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Greening the Urban Rooftop

The rooftop at 10 G Street is about to get a lot greener—3,000 square feet to be exact. In real estate-scarce cities, commercial property owners nationwide are turning roof space into green space.

On this project, WRI and the property owner, the American Psychological Association, are soon to break ground (or roof) on its 8-story office building near Union Station in Washington, DC. Green roofs are a great idea in general, but what makes this one especially cool is the labyrinth at the center with its 7-circle design, like those found in some ground-level parks.

Architectural Drawing of the Green Roof: Source: American Psychological Association
Architectural Drawing of the Green Roof:  Source: American Psychological Association

Green roofs are advantageous not just for their aesthetics and the improvement they make to the urban landscape. Commercial property is a major energy consumer, and in the United States is responsible for 10 percent of greenhouse gas emissions. And considering the amount of time most people spend at work, environmental improvements to the workplace equate to better human health and well-being.

A rooftop garden will replace parts of this roof.
Before the Green Roof A rooftop garden will replace parts of this roof.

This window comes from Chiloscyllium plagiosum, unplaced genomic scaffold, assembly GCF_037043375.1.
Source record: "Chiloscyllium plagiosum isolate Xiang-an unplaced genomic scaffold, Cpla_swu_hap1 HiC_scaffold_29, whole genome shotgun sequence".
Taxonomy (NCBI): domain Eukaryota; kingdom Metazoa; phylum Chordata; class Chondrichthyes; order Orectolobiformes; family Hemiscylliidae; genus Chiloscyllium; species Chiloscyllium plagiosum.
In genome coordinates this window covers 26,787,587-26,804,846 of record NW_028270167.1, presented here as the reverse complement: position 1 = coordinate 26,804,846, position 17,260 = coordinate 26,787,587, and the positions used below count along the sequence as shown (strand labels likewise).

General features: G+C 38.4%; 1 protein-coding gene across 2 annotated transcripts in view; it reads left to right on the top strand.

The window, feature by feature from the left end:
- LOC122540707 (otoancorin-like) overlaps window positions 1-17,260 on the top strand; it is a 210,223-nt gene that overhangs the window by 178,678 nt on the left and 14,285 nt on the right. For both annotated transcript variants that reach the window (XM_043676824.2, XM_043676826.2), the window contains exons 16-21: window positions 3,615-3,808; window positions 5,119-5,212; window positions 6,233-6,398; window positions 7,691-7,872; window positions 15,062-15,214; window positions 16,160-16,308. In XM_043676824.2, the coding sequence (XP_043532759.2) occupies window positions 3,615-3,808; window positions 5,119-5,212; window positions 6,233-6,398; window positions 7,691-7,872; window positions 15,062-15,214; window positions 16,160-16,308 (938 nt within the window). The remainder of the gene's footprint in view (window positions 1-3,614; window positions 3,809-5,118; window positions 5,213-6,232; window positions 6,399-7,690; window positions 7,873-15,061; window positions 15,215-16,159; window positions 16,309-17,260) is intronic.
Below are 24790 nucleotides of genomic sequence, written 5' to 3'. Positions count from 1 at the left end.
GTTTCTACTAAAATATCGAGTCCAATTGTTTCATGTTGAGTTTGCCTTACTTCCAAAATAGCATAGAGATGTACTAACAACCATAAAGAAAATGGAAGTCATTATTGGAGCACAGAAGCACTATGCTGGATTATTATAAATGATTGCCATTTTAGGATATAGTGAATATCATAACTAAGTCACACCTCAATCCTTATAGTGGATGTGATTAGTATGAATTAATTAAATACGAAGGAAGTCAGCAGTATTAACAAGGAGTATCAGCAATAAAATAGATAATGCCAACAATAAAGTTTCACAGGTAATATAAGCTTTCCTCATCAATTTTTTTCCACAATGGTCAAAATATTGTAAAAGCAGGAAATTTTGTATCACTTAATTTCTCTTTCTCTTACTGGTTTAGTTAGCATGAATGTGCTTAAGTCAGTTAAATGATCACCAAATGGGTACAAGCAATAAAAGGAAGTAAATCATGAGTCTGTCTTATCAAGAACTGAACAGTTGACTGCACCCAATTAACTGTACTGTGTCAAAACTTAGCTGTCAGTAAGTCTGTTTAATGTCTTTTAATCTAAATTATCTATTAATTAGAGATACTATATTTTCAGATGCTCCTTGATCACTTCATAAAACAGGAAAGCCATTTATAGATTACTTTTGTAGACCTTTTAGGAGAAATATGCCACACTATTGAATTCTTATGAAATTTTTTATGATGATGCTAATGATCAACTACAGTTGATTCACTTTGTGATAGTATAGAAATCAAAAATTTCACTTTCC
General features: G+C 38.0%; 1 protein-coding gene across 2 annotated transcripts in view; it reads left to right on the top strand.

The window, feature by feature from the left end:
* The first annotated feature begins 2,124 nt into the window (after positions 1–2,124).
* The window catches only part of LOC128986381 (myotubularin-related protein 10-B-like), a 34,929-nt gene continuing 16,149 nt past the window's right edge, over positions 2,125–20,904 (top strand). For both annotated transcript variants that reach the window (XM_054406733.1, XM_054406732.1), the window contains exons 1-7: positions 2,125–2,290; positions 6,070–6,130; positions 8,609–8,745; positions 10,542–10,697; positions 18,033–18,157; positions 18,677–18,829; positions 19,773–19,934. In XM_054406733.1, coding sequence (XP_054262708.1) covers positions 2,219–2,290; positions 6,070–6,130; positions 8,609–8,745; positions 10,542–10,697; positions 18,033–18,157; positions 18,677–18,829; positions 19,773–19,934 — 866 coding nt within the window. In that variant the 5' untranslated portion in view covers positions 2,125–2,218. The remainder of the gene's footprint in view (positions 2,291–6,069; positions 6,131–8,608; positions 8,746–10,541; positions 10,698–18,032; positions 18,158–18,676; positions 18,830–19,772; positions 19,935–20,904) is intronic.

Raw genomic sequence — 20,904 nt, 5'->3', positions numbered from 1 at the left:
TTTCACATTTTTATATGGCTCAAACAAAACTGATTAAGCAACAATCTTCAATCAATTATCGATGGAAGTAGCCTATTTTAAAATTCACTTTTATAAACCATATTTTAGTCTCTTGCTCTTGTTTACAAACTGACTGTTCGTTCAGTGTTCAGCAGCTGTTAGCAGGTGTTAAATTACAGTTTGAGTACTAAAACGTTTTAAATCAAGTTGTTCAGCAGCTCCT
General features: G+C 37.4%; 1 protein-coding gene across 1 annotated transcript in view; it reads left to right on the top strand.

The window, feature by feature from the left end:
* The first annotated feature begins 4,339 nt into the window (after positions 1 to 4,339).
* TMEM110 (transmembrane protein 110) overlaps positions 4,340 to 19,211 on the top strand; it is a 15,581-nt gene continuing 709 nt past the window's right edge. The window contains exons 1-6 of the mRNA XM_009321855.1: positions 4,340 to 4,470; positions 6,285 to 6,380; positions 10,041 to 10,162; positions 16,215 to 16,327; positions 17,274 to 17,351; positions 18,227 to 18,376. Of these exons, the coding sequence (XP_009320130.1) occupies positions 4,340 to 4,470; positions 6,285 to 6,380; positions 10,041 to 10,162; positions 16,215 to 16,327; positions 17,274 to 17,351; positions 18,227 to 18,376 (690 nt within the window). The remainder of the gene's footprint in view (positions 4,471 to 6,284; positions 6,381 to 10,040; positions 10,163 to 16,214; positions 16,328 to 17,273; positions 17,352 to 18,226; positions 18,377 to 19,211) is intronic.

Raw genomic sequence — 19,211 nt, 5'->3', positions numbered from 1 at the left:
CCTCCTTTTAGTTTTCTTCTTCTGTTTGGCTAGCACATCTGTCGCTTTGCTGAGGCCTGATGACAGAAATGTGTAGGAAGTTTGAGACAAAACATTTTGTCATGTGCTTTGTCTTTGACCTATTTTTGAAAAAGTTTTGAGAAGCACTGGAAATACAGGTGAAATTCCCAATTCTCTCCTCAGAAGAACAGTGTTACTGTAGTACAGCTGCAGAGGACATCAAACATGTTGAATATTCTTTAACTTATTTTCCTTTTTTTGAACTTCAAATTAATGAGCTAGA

Here are a few green roof benefits:

  • Green roofs are, in effect, a second roof. They reduce wear on the roof structure, extending its life by as much as 50 years. They improve insulation and reduce energy costs year-around. One study estimated that green roofs on all Chicago city buildings would save 720 megawatts annually (equal to several coal plants or one small nuclear plant) for a cost savings of $100 million.
  • Green roofs also provide accoustic insulation, and can reduce noise pollution by as much as 50 decibels.
  • Green roofs produce oxygen, absorb air pollutants and greenhouse gases, and reduce water loss due to run-off. 1,000 square feet of green roof provides enough oxygen for 110 people, and removes 41 pounds of airborne particles a year.
  • Urban rooftops can reach 175 degrees fahrenheit in the summer. Green roofs can lower ambient air temperatures and reduce the heat island effect.
  • Square footage is a valuable urban commodity. Green roofs reclaim space for personal use and relaxation, and provide habitats for wildlife.
  • Green roofs can counteract “big box development” to make retail and commercial properties more valuable and attractive. In 2006, Wal-mart built a 67,000 square foot, self-irrigating green roof on top of one of its Chicago stores.

Green roofs are but one option that businesses are employing to green the workplace and urban environments. APA recently announced a 2½-year agreement with Pepco Energy Services to provide 100 percent green power to the building. And last year, WRI completed a LEED-CI Gold Certified 7,000 square foot buildout of its green office space to increase energy efficiency, reduce materials waste and improve its work environment.

The 10 G Street project is a partnership between APA and WRI, with funding and support from the TKF Foundation and the Chesapeake Bay Foundation. Contact me, Nancy Kiefer, for more information or to schedule a tour of WRI’s office space.

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